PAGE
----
A Day To Unite


Today is World Cancer Day.

For those of you who know me, you’ll know that Cancer has had quite a grip on my family. My late Nanna and Great Uncle Alan suffered from Cancer, my Granny has had and beaten it, and my Dad was diagnosed with Mantle Cell Lymphoma (a type of Non-Hodgkins Lymphoma) in August 2014.


It’s safe to say that my entire adult life has been affected by Cancer in one way or another. And it really, really sucks. It’s baffling to think that in 2016, with all our technological and medical advances, we still don’t have a definitive cure for Cancer. The only way that’s going to happen, is if we all unite.

Last year, I ran the 10km Race For Life, and I was so overwhelmed by everyone’s support, and having my Dad there to cheer me on was the most incredible and humbling experience. I’m doing it again this year with my sister, so if you do want to show us a little bit of support, and help us in the war against Cancer, please feel free to check out my Just Giving page and donate whatever you can. Or you could even sign up for a Race For Life event yourself! If I can run 10km, then anyone can. Seriously, I’m incredibly unfit.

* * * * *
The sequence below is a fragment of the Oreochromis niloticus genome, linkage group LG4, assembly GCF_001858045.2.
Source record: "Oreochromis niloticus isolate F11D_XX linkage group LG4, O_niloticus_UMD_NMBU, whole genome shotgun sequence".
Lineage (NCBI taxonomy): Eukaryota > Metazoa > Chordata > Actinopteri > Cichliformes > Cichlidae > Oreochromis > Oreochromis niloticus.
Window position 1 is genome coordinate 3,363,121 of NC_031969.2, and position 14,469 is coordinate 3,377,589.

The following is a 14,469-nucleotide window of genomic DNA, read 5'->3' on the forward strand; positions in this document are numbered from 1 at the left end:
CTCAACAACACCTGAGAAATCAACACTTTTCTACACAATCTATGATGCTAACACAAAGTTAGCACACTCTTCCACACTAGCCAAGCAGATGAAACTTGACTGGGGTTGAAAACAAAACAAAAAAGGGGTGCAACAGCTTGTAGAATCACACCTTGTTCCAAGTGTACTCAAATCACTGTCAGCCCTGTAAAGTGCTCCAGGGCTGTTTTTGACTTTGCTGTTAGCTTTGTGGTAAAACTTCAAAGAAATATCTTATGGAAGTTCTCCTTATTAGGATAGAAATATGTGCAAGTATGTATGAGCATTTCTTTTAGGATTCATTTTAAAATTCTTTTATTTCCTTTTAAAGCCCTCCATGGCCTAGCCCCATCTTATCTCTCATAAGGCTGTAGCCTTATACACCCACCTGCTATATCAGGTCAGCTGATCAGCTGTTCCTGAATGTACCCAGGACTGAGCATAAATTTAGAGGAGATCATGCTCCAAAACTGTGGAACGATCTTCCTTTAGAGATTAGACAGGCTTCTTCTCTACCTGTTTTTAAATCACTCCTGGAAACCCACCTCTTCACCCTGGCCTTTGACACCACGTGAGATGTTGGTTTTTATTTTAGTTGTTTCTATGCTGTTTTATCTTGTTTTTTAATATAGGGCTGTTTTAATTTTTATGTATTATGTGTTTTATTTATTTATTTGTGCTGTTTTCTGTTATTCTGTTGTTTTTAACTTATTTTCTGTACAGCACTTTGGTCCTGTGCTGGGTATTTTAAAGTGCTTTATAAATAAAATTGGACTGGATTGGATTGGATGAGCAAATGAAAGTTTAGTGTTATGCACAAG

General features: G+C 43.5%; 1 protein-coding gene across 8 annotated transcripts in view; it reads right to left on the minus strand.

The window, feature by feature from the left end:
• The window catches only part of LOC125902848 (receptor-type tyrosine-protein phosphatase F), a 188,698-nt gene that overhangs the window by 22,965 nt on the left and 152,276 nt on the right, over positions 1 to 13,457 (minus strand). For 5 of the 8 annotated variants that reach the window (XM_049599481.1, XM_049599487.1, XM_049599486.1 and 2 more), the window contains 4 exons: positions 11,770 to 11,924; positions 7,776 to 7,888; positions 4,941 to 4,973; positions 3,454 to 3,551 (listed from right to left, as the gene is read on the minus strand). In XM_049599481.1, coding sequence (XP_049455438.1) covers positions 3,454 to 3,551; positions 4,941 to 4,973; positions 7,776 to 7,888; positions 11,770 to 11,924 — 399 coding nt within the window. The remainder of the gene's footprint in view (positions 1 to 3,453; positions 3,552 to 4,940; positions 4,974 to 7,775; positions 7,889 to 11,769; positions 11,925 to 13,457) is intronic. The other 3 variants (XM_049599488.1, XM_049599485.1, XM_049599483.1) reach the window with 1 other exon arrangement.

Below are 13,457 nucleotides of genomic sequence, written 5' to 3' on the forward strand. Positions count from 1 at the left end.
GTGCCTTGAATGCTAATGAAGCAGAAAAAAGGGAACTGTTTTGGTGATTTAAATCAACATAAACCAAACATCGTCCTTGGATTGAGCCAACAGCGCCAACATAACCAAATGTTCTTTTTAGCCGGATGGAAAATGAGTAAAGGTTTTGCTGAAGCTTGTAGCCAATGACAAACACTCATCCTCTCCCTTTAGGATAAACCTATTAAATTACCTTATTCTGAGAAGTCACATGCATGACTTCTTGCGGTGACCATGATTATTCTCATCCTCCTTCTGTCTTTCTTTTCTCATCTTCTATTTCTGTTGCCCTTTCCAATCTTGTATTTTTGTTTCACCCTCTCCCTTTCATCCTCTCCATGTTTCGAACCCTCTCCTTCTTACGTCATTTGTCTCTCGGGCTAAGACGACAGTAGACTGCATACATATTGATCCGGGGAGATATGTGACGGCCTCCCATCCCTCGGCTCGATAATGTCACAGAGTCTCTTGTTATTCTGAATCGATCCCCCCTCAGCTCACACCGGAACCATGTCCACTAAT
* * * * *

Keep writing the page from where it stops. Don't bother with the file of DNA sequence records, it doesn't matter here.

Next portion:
If we all unite and support each other, we can give Cancer the kick up the arse it needs.

You can find a list of shops near you selling Unity Bands here.

This blog, and my Race For Life, is dedicated to my wonderful, inspirational and always hilariously grumpy Dad. You can follow his Lymphoma Diaries on his blog here.


Jessica xXx



Swim For Life

It rained. And I’m not talking about normal rain. I’m talking about RAIN rain. Biblical rain. Torrential rain. WET RAIN. Before I even started, I was feeling rubbish, standing waiting in the rain, wind and cold with a couple hundred other bedraggled runners. My tiny cold face was poking out of the hood of my cagoule in a hilariously unattractive way, and my running leggings were getting more and more see-through the wetter they got.

Photo by Tim Holyoake

When the time came for the big group warm-up, I joined the group of shivering runners edging their way reluctantly towards the stage. The presenters from Heart radio made us feel energised, the minute’s silence reminded us all why we were standing in the rain, and the dance to Uptown Funk injected a much-needed lift.